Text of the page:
Last week, Coca-Cola suspended its Super Bowl-timed, automated social campaign #MakeItHappy, when Gawker tricked the brand into tweeting out a number of lines from Adolf Hitler’s “Mein Kampf.” In the campaign, Coke asked people to respond to negative tweets with positive ones — using an ASCII code to convert their tweets into images like singing cats and sunglass-wearing palm trees.
But while the soda giant may have been left as red-faced as its signature cans after this debacle, it’s not the first time the use of automated replies on Twitter has backfired on a brand.
Here’s a look at some of the biggest recent brand fails in automation on Twitter:
The New England Patriots
The New England Patriots landed in a messy situation in November when an automatic bot accidentally tweeted a racial slur from the official team account. To celebrate the team’s success as the first in the NFL to reach a million followers on Twitter, users were encouraged to retweet a message posted by the team. The Patriots would then “reward” fans with an automated message featuring the fan’s Twitter handle on a jersey. Unfortunately, one person got the better of the robot and got the Patriots to tweet out a jersey adorned with the racial slur “I hate Ni*****.” The post was up for more than an hour and got nearly 1,500 retweets before the team apologized.
We apologize for the regrettable tweet that went out from our account. Our filtering system failed & we will be more vigilant in the future.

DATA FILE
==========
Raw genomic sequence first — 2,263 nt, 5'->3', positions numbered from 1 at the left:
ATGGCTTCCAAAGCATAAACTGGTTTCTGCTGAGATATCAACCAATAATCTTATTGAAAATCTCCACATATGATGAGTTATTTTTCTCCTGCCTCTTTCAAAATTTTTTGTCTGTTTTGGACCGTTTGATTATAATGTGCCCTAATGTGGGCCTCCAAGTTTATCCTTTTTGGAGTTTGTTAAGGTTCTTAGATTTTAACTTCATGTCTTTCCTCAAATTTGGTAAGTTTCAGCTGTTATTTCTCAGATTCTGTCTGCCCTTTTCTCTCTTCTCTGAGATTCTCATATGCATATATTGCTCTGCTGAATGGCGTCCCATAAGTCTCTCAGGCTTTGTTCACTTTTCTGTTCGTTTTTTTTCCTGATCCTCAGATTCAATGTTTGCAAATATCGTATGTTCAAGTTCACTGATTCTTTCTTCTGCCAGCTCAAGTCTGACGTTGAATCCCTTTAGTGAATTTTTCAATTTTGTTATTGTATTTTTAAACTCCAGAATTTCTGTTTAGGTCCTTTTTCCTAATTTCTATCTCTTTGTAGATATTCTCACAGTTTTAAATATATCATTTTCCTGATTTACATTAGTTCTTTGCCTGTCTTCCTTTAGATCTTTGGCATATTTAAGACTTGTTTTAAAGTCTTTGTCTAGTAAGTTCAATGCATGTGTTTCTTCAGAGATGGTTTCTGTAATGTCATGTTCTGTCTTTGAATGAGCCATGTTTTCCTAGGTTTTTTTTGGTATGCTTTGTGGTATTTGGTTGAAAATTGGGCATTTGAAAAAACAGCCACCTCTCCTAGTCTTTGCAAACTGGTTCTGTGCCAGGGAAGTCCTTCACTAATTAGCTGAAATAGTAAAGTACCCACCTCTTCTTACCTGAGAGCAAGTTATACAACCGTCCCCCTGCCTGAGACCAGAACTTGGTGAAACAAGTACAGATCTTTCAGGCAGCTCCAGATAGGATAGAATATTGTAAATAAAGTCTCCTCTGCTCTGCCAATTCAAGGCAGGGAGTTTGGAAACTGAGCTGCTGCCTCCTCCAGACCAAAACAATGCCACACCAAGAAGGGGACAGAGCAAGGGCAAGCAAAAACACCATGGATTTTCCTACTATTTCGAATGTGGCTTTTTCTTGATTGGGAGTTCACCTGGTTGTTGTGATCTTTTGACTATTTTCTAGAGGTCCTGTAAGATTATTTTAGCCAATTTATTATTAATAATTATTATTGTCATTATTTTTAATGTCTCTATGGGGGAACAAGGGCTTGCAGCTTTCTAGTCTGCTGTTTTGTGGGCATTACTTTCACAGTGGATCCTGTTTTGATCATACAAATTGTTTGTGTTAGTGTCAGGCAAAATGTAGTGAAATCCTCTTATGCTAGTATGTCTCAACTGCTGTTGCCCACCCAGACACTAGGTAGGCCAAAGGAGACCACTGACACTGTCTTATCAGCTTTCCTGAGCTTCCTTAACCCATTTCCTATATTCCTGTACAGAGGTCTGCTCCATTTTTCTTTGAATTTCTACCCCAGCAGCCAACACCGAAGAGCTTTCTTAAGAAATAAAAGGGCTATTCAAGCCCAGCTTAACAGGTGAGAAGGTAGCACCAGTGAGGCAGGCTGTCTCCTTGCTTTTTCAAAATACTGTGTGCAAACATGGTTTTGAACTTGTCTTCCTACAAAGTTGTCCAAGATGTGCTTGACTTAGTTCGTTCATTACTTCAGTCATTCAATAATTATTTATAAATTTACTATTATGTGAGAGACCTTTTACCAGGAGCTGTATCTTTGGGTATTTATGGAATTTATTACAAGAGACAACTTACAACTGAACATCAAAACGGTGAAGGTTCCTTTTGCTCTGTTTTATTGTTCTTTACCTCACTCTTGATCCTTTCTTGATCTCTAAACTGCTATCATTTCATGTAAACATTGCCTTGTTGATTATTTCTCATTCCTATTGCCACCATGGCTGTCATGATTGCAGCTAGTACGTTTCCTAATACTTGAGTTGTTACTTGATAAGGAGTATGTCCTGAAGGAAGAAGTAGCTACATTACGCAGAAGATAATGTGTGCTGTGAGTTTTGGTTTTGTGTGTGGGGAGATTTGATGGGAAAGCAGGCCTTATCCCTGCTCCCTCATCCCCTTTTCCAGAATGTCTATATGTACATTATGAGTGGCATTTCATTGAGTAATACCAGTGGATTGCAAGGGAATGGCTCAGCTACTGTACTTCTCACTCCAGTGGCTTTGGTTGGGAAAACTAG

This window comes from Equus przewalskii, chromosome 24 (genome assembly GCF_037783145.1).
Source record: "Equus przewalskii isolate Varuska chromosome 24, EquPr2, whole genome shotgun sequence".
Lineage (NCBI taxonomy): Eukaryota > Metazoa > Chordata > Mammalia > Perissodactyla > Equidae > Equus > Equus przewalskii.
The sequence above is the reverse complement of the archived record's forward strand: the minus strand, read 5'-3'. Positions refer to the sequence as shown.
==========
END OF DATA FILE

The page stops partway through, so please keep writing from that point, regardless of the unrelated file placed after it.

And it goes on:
— New England Patriots (@Patriots) November 14, 2014
Puma’s “Forever Faster” campaign had a similar snafu a few months earlier. The sportswear brand encouraged its fans to tweet the #foreverfaster hashtag in August in exchange for their Twitter names being printed on personalized cards signed by Puma brand ambassadors including Radamel Falcao, Cesc Fàbregas and Usain Bolt. Puma’s automated system was then tricked into tweeting a bunch of amusing messages, including one by German soccer player Marco Reus, whose autograph signature accompanied by the message, “Cocaine, couldn’t do it without you.”
Even a master of real-time marketing like Oreo can screw up on Twitter. In February 2014, the cookie brand tweeted out what appeared to be an automated reply to a mischief-maker. The brand received considerable flak on Twitter for this misstep.
Bank of America
This is perhaps the best example of why brands need a voice while on social media. In July 2013, Bank of America appeared tone-deaf when it replied to a tweet by an Occupy activist who was being chased away from a Bank of America building by New York cops. The bank claimed its reply wasn’t the work of a bot, despite appearances to the contrary.
AT&T ended up spamming several Twitter users in quick succession — not necessarily subscribers — when it hired a new social media agency to manage its “Ticket Chasers” campaign centered around March Madness. The campaign sought to target basketball fans with personalized tweets, but it ended up targeting a wider net by the minute, to the annoyance of users. AT&T promptly deleted a thread of subsequent tweets, and its head of social media also personally apologized to several people.
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